103. “As a business process, I’ve found that door security exists to validate or (i guess) ‘frank’ the receipt, making it valid for returns. No shaped-punch or initials/checkmark, and you’ll get a hairy eyeball when attempting to return an item off the receipt.”

    At the Costcos in my area, all they do is make a slashmark with a yellow highlighter pen, the same highlighter you can buy for 50 cents at pretty much any drugstore in town.

  104. As a former grocery bagger and Orchard Supply Hardware cashier, I can attest that the amount of sensors and security bullshit a store has is inversely proportional to its ability/inclination to actually DO anything about shoplifters. I can remember many occasions at OSH in which a shoplifter sprinted off without being pursued after tripping the security alarm or refused to reveal to the manager what was hidden under his shirt without consecuence. The grocery store I worked at, on the other hand, had no bothersome sensors or receipt inspectors whatsoever. But anyone who walked out the door without paying for something was promptly detained by the Chinese guys that owned the place and handcuffed in the back while the police were called. Don’t ask me if that’s legal, but it sure was effective.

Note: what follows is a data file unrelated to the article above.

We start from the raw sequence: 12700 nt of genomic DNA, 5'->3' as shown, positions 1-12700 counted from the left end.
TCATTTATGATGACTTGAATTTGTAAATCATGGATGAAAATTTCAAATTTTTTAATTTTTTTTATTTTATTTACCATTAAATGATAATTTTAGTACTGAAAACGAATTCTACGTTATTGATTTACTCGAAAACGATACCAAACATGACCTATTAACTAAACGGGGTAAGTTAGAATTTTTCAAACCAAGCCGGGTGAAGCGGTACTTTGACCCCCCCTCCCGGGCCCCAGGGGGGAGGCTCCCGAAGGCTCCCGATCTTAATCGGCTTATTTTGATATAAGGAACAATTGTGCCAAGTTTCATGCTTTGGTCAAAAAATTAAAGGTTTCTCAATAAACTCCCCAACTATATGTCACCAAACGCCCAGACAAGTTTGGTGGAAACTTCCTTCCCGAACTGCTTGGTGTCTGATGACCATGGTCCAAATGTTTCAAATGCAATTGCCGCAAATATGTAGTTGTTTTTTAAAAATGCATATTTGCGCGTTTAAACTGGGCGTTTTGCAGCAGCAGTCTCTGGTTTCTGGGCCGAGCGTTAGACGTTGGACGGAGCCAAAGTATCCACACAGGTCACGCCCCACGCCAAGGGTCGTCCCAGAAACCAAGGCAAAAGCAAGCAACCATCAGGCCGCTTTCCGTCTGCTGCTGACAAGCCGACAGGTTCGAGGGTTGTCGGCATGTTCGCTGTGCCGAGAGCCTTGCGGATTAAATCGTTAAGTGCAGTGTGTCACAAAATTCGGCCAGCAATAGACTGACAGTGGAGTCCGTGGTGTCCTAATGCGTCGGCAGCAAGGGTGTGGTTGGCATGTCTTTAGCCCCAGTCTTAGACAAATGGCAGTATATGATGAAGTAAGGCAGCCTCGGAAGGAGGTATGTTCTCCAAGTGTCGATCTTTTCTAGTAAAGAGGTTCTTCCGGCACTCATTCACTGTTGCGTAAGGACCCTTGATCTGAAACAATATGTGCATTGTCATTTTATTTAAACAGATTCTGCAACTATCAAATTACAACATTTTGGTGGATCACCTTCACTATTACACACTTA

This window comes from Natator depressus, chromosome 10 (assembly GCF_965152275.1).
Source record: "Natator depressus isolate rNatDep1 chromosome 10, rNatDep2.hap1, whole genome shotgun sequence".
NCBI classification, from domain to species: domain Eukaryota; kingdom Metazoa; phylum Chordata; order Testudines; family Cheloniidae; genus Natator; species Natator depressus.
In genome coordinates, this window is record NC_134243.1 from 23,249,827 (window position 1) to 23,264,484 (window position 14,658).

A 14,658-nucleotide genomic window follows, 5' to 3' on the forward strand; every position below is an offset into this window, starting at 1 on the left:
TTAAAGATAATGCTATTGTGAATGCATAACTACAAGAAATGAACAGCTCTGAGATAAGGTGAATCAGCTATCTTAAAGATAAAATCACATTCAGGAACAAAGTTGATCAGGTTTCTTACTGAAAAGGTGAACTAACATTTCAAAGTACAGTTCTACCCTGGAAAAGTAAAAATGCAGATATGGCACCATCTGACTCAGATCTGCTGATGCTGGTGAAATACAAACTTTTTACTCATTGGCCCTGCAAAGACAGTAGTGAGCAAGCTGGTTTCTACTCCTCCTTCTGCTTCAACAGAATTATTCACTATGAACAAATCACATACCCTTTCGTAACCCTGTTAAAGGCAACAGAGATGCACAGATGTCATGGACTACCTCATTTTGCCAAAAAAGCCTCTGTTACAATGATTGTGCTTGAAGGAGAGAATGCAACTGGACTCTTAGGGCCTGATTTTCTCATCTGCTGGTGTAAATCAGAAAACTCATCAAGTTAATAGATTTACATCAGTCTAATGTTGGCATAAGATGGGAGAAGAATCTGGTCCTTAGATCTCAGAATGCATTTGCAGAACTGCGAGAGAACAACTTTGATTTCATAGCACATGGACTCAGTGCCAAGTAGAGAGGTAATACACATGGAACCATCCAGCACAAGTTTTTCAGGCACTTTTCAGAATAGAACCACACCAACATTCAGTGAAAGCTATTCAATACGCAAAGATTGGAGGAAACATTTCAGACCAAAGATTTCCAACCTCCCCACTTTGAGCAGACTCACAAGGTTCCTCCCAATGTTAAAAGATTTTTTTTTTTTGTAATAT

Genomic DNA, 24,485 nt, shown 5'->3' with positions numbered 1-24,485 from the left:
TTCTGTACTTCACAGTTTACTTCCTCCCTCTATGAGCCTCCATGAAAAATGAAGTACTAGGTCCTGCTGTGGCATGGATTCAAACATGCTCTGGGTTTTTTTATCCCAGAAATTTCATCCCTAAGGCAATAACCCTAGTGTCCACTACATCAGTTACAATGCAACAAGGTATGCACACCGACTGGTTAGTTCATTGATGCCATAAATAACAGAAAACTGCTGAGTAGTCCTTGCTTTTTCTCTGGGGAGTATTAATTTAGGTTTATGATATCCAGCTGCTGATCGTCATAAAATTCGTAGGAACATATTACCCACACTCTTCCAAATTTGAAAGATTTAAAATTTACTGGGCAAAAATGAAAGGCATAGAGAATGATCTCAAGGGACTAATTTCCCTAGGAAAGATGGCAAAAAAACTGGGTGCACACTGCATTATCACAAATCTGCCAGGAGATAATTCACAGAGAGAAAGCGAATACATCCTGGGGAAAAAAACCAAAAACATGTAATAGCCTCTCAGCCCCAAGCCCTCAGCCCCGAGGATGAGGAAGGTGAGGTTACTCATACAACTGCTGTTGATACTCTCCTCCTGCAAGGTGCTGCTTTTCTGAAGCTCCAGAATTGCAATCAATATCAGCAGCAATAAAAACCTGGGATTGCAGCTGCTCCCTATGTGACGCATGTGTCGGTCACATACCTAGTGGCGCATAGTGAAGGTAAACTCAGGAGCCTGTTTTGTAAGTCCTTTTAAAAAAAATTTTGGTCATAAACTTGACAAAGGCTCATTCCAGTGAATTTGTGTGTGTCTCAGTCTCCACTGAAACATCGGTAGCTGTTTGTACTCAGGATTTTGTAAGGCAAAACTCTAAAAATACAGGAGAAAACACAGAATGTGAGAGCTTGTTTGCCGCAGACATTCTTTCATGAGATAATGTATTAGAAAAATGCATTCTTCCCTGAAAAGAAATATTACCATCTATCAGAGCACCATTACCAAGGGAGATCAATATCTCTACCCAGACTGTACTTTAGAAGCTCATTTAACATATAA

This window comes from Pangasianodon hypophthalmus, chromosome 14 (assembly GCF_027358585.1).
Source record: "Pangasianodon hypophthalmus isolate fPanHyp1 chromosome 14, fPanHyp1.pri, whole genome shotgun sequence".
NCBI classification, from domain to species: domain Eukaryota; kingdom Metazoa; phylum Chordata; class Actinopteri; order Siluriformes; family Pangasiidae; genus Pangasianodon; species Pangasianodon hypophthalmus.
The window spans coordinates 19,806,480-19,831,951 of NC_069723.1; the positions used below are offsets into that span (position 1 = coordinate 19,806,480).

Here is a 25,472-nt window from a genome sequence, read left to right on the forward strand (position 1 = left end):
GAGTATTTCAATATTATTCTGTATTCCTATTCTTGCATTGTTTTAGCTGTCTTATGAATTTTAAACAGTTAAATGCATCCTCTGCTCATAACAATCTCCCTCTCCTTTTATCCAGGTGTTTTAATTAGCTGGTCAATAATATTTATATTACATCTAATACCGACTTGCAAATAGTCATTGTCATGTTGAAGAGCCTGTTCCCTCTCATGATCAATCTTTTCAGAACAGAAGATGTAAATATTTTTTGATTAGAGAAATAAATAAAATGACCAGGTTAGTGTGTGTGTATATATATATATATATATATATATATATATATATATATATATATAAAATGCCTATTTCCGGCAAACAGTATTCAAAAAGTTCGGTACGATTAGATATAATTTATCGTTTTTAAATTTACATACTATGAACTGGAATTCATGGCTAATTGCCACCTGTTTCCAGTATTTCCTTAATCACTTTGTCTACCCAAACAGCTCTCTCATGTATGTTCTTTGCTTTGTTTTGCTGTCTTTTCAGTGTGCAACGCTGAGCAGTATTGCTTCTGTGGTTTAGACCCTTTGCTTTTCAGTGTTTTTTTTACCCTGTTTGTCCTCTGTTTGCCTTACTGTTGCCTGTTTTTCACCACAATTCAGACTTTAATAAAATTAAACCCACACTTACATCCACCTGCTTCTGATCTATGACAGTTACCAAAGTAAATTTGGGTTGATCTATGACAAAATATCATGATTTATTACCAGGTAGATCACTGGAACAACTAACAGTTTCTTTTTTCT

105. “Don’t ask me if that’s legal, but it sure was effective.”

    It’s legal if they stole something or if the owners had a reason to think they stole something. If not, the store’s insurance will get popped for $10,000 or so, maybe more depending on how humiliating the experience is. Handcuffs? Ohh, that’s an extra $10,000.